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COVID-19 Lockdown Interview Series: Monica Rey

Corona Monica (3)

1. Tell us about yourself. What have you been doing and what are you working on during this COVID-19 lock-in.

I am working on all sorts of things, but mainly I am working toward being ABD by the end of the summer while simultaneously being more present for my four year old daughter who does not fully understand why she is no longer at preschool with her friends.

I was also recently notified that I was selected as a Dem. National Convention District Delegate candidate on behalf of Elizabeth Warren. I spent much of this primary season canvassing for Warren in New Hampshire which is traditionally the first state in the U.S. to have its primary election. This means that if I am elected as an MA 7th district delegate I would represent Elizabeth Warren at the convention on August 17-20, 2020 in Milwaukee, Wisconsin.  I’m not a politician or public figure, I am not even a professionalized organizer, but I do believe that I represent many constituents in my district and their concerns. Like my doctoral research, I believe that embodied experience (feminists also call this “situated knowledges”) is of utmost importance in representation when we are talking about real life, every day issues people face. As a district delegate I plan to foreground issues that particularly affect marginalized communities. As a Warren delegate, I have the opportunity to help push a progressive platform, to change the Democratic party to fight for actual progressive values, and to make visible issues directly affecting the Latinx community in the U.S. and my district. 

2. Which aspects of your work past and present might be particularly interesting for supporters of the Shiloh Project?

In 2016, three weeks after delivering my daughter, I finished editing and submitted a JFSR article on Deuteronomy 21:10-14 as genocidal rape. I do not know how this happened but somehow my work centers on sexual violence. I say that because in some ways this was never my intention since my interests have always centered around foreign women and their particular place/space in the Hebrew Bible. No surprise, foreign women and girls are subject to particularly problematic social, economic, and gendered circumstances- some of which you can see in the dynamics of Deut 21:10-14. I am currently working on women and warfare and hope to propose a feminist historiography… soon. Time will tell! The Shiloh Project represents some of the best of feminist biblical criticism, and I particularly appreciate the recognition of the ethical responsibility of biblical scholars in their interpretations.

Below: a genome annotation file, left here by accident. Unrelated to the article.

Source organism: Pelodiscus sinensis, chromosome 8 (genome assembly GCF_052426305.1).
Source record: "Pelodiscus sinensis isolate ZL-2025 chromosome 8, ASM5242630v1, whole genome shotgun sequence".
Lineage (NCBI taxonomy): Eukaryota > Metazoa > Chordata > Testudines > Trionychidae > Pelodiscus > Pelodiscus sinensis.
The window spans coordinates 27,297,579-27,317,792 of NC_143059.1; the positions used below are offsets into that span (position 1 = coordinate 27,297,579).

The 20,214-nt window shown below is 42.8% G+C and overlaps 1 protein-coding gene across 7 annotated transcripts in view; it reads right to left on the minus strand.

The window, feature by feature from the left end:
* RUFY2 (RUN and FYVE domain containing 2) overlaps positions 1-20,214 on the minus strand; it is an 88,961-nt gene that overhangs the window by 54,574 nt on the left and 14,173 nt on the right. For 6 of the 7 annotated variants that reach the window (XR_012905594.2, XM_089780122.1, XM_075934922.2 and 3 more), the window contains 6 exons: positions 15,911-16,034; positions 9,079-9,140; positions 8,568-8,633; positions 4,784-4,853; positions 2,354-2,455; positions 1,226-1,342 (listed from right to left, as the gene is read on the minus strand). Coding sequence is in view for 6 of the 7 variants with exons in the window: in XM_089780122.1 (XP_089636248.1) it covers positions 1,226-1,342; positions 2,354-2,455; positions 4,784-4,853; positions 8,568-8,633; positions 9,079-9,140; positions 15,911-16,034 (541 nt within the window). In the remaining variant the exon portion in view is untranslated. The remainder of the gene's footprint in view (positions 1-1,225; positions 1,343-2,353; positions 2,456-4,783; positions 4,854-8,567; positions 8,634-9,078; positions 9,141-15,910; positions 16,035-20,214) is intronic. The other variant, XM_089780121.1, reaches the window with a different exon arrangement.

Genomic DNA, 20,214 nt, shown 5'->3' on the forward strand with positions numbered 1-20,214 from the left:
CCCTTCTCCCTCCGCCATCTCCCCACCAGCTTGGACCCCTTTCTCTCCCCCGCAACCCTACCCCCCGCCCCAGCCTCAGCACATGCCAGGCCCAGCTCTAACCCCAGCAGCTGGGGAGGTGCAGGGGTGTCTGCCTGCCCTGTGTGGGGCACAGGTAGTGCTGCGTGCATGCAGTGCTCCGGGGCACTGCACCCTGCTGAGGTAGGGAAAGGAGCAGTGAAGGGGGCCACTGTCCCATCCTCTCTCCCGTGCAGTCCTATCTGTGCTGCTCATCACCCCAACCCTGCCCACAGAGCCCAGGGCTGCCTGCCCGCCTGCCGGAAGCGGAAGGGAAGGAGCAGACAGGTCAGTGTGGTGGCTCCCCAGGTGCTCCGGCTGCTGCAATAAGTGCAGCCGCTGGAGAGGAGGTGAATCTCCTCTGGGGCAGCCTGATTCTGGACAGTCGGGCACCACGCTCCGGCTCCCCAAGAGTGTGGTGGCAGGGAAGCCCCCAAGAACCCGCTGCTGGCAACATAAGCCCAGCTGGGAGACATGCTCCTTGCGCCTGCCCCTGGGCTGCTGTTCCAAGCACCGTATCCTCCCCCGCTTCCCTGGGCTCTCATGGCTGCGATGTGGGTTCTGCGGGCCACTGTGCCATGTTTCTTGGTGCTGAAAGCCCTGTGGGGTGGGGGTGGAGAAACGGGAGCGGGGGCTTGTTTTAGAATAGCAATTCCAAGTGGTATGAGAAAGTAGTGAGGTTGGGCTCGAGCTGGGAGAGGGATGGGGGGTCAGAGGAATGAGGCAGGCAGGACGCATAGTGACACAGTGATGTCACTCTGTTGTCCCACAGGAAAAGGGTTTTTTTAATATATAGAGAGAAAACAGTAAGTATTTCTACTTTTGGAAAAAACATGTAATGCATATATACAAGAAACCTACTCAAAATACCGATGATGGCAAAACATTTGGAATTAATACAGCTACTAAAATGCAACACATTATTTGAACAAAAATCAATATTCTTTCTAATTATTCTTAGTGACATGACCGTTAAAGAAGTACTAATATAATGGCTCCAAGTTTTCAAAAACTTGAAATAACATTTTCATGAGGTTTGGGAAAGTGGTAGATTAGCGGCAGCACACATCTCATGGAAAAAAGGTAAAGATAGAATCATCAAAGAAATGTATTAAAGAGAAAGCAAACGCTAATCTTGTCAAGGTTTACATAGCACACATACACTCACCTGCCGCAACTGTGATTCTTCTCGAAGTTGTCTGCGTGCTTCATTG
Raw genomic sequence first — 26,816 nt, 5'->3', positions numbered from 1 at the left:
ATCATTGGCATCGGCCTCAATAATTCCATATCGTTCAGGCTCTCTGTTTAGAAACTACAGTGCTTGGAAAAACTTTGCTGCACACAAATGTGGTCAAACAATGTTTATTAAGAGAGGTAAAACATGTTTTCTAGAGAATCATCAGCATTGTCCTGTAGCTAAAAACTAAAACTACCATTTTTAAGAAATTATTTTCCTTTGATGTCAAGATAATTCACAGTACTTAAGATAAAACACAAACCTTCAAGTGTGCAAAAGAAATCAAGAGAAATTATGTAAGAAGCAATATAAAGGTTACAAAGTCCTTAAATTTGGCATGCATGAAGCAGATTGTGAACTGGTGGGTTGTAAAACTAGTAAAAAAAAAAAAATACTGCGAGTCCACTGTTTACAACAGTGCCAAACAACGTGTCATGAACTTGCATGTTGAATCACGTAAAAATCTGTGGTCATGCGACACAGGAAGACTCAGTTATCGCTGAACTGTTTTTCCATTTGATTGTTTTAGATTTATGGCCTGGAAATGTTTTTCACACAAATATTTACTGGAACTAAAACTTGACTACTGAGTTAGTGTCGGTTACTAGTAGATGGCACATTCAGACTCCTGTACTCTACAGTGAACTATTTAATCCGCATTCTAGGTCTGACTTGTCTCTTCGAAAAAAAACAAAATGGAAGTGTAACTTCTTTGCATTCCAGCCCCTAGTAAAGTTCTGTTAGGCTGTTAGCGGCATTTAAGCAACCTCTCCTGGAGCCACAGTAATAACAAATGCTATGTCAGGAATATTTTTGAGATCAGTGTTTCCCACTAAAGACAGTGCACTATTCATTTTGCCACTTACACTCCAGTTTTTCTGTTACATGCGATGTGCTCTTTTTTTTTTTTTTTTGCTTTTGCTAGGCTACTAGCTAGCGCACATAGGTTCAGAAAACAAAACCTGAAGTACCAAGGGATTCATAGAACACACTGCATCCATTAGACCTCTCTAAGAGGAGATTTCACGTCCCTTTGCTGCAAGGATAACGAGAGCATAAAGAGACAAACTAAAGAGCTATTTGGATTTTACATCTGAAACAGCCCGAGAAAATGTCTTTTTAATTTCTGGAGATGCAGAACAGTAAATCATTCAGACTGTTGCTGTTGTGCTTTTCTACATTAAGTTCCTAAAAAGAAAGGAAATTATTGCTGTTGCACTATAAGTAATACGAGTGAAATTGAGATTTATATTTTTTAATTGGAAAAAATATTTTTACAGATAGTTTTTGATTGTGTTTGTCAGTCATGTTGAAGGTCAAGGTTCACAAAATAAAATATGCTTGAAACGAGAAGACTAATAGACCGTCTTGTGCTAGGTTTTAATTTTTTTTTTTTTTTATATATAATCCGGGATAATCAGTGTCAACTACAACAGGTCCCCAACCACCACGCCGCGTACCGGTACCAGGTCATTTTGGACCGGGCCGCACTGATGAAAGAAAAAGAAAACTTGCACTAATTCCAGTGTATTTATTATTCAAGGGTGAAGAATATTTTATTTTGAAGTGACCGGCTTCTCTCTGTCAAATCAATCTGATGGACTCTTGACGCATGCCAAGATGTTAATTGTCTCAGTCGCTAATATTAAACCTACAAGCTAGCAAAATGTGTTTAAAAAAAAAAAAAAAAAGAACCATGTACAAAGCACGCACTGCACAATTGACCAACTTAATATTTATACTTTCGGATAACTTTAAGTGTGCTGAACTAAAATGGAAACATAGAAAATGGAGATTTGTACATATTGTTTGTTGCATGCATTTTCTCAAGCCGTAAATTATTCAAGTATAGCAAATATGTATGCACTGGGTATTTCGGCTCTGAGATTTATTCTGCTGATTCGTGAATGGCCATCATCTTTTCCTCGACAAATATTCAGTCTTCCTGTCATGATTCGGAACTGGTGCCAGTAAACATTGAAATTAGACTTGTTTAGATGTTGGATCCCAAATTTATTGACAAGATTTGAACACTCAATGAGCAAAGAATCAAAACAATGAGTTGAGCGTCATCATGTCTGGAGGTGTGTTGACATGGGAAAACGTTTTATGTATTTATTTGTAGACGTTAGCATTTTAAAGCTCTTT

3. How are you bearing up and what’s helping you most?

The two things getting me through this pandemic are community and the government.

I am so privileged to live in the state of Massachusetts during this time. Local organizations are holding food pantries every single day throughout the city’s various neighborhoods so that people do not go hungry. I am a part of a facebook group that is organizing with a local nonprofit around renter’s rights and pushing for our state legislature to pass an eviction moratorium. COVID19 has really highlighted the racial and ethnic disparities in parts of our country in ways I believe many, even Trump supporters, cannot ignore. I think the election of Donald Trump, which was overwhelmingly supported by a white evangelical voting block, is challenging the long held notion here that Republicans are “God’s party.” Instead, this pandemic, and Trump’s decisions, show that the Republicans are a party of Death and Unfettered Capitalism. While those of us in marginalized communities already know personally about these deep disparities, this pandemic is putting those disparities front and center in a way I hope our nation can no longer ignore, even a well-meaning white evangelical. Sadly, the progressive ethos of our state has made us a target of Trump’s during this pandemic.

On an individual scale I am also met with the kindness and real ways people are caring for each other and their neighbors. When I was in quarantine someone paid and picked up my medication so I did not have to leave the apartment. Recently, someone bought me groceries. A friend from my local running group dropped off a home made mask she made and gave me for free. Another friend bought me wine for the month. The generosity is palpable. People are giving how and when they can in a variety of ways. Members of the local neighborhood facebook group are giving away masks, toilet paper, food and offering advice (there are lots of lawyers in Boston!). Needs are being met by individuals just as much as they are being met by our state and local government. Its not perfect, disparities still exist and the statistics of COVID19 deaths in Boston show that, but it gives me hope to be around so many other activists and organizations in la lucha por la justicia.   

Monica Rey

The author Monica Rey

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